If you read the previous sentence again, carefully, you will see why the traditional or legacy financial services sector has found it difficult to accept and integrate the blockchain phenomenon.

Today, a centralised entity like the Central Bank records and approves every financial transaction. In blockchain’s distributed model, the information regarding each transaction is transparently held in a digitally shared database in the cloud, without a single central body acting as middleman. The absence of a central ‘authority’ is proving to be a disrupter that could be difficult to swallow.

Disrupters meet regulators

Research shows that blockchain technology has a number of advantages over current ways of doing the same thing. Verification is distributed, without a central authority. It is more real-time than any other method. It is immutable or unchangeable. It is reduces not only complexity but the number of intermediaries in each transaction.

This gives us increased speed of transaction settlement, reduced possibility of duplication of records, improved monitoring and audit, and reduced costs. A study by the Spanish financial institution Santander in 2015 concluded that “distributed ledger technology could reduce banks’ infrastructure costs attributable to cross-border payments, securities trading and regulatory compliance by between $15 and $20 billion (Dh55 and Dh73.4 billion) per annum by 2022.”

The World Economic Forum (WEF), after year-long research that included interviews with financial sector movers and shakers, said in a report released in August 2016: “Distributed ledger technology has the potential to drive simplicity and efficiency by establishing new financial services infrastructure and processes … The most impactful distributed ledger technology applications will require deep collaboration between incumbents, innovators and regulators.”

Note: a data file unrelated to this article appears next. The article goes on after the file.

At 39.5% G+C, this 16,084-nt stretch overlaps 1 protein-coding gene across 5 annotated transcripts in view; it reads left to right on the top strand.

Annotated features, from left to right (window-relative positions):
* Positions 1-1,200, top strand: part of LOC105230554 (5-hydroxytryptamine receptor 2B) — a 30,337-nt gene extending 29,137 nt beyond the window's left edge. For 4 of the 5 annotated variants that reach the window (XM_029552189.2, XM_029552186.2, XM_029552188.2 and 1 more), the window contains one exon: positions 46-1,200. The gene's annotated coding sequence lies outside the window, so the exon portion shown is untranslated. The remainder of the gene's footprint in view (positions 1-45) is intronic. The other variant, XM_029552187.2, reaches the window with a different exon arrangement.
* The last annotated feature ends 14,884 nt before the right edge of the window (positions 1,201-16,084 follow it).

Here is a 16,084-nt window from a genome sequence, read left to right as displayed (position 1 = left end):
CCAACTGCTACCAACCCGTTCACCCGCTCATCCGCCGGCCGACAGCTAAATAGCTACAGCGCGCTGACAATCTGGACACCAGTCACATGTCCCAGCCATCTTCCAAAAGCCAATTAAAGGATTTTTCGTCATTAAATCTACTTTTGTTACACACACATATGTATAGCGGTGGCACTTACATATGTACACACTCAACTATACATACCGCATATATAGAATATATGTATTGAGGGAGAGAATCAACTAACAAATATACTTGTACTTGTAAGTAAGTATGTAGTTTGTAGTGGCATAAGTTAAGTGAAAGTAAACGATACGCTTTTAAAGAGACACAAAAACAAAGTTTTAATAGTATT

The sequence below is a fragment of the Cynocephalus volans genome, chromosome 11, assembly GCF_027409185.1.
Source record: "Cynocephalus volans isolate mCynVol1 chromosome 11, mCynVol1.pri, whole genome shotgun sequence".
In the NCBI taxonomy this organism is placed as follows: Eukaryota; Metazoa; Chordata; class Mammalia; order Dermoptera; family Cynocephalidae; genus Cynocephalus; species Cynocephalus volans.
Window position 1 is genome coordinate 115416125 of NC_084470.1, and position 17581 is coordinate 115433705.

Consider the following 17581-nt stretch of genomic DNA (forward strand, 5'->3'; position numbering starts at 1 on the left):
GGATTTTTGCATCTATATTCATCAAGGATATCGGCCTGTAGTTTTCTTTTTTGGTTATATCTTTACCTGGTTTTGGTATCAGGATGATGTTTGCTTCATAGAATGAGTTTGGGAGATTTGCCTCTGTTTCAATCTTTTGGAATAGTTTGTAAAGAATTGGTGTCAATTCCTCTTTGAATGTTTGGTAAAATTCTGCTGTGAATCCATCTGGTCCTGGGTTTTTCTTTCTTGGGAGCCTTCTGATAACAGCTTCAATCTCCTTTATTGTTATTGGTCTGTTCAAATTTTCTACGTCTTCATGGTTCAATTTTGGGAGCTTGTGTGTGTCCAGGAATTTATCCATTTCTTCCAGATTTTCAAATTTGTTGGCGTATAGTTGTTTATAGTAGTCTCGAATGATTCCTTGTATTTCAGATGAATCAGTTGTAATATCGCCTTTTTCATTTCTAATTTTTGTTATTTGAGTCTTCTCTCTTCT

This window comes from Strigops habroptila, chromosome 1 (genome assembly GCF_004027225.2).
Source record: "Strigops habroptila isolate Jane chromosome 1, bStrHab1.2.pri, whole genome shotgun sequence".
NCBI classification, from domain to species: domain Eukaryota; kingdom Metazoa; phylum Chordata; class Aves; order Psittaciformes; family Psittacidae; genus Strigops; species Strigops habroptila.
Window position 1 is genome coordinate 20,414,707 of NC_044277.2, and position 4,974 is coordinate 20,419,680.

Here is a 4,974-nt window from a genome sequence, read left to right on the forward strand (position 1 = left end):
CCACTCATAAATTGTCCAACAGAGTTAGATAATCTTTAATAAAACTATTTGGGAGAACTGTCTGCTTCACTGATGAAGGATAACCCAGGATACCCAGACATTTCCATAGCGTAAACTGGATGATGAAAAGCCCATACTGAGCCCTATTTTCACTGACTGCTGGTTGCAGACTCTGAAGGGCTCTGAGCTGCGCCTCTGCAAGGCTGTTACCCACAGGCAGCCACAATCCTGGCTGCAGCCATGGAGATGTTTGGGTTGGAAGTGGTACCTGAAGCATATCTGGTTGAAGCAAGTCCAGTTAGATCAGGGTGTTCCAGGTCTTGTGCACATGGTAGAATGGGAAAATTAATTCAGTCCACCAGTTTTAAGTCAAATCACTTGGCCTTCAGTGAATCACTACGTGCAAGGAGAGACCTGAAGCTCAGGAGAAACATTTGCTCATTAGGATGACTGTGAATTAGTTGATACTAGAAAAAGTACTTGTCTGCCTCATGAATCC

Clearly, the role of the government and the central regulator of financial transactions will morph into that of the enabler and facilitator, rather than an authority. This can only happen after the ground rules of the new methodology are clear, transparent, free of loopholes and universally acceptable.

Tipping point

The World Economic Forum (WEF), which predicted in 2015 that blockchain would be one of 21 technologies that would transform the way the world does business, sees the tipping point for the adoption of distributed ledger technology coming in 2025. That’s not a long time away.

In the meantime, intensive acquisition and dissemination of knowledge related to this disruptive force is essential to prepare a new generation of bankers. Sometimes, complex products tend to be really good, but if you don’t understand them you kill them.

Blockchain today is just a cool word that you say to a large audience and everyone suddenly looks at you with new respect. There is a lot of curiosity about it and people think it’s cool to talk about it.

In terms of application, however, it’s one of the things where you say I’ve found the solution; now where is the problem I can help solve with it? It’s still a solution looking for a problem.

Bhairav Trivedi, Group CEO of Network International